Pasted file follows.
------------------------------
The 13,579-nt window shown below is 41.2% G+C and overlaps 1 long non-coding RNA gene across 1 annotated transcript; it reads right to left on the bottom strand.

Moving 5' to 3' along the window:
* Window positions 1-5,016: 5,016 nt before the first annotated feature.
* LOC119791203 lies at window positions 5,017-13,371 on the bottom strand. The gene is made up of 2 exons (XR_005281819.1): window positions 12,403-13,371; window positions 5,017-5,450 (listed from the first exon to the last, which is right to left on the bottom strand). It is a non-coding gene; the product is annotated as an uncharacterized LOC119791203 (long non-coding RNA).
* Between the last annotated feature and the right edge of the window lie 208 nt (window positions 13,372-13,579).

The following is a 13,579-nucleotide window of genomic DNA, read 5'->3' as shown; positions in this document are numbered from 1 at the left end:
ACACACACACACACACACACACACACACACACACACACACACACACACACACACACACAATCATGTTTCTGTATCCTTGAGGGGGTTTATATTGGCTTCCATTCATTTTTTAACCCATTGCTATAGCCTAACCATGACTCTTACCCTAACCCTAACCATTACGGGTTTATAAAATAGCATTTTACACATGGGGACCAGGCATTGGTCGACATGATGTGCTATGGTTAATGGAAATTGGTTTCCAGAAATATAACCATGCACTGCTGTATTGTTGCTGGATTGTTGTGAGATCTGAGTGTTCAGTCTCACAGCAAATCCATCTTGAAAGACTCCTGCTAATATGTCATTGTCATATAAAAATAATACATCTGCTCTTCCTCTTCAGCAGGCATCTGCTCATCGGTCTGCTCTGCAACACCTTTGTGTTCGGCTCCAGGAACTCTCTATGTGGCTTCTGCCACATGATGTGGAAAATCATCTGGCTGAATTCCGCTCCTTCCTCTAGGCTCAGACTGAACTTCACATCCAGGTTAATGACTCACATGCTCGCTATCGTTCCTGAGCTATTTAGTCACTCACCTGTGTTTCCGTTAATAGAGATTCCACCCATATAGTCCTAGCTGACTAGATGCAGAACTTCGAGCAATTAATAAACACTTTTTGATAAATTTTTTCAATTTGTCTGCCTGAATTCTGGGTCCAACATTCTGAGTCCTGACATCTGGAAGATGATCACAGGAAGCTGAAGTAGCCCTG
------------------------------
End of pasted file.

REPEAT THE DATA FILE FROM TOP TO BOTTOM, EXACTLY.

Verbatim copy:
The 13,579-nt window shown below is 41.2% G+C and overlaps 1 long non-coding RNA gene across 1 annotated transcript; it reads right to left on the bottom strand.

Moving 5' to 3' along the window:
* Window positions 1-5,016: 5,016 nt before the first annotated feature.
* LOC119791203 lies at window positions 5,017-13,371 on the bottom strand. The gene is made up of 2 exons (XR_005281819.1): window positions 12,403-13,371; window positions 5,017-5,450 (listed from the first exon to the last, which is right to left on the bottom strand). It is a non-coding gene; the product is annotated as an uncharacterized LOC119791203 (long non-coding RNA).
* Between the last annotated feature and the right edge of the window lie 208 nt (window positions 13,372-13,579).

The following is a 13,579-nucleotide window of genomic DNA, read 5'->3' as shown; positions in this document are numbered from 1 at the left end:
ACACACACACACACACACACACACACACACACACACACACACACACACACACACACACAATCATGTTTCTGTATCCTTGAGGGGGTTTATATTGGCTTCCATTCATTTTTTAACCCATTGCTATAGCCTAACCATGACTCTTACCCTAACCCTAACCATTACGGGTTTATAAAATAGCATTTTACACATGGGGACCAGGCATTGGTCGACATGATGTGCTATGGTTAATGGAAATTGGTTTCCAGAAATATAACCATGCACTGCTGTATTGTTGCTGGATTGTTGTGAGATCTGAGTGTTCAGTCTCACAGCAAATCCATCTTGAAAGACTCCTGCTAATATGTCATTGTCATATAAAAATAATACATCTGCTCTTCCTCTTCAGCAGGCATCTGCTCATCGGTCTGCTCTGCAACACCTTTGTGTTCGGCTCCAGGAACTCTCTATGTGGCTTCTGCCACATGATGTGGAAAATCATCTGGCTGAATTCCGCTCCTTCCTCTAGGCTCAGACTGAACTTCACATCCAGGTTAATGACTCACATGCTCGCTATCGTTCCTGAGCTATTTAGTCACTCACCTGTGTTTCCGTTAATAGAGATTCCACCCATATAGTCCTAGCTGACTAGATGCAGAACTTCGAGCAATTAATAAACACTTTTTGATAAATTTTTTCAATTTGTCTGCCTGAATTCTGGGTCCAACATTCTGAGTCCTGACATCTGGAAGATGATCACAGGAAGCTGAAGTAGCCCTG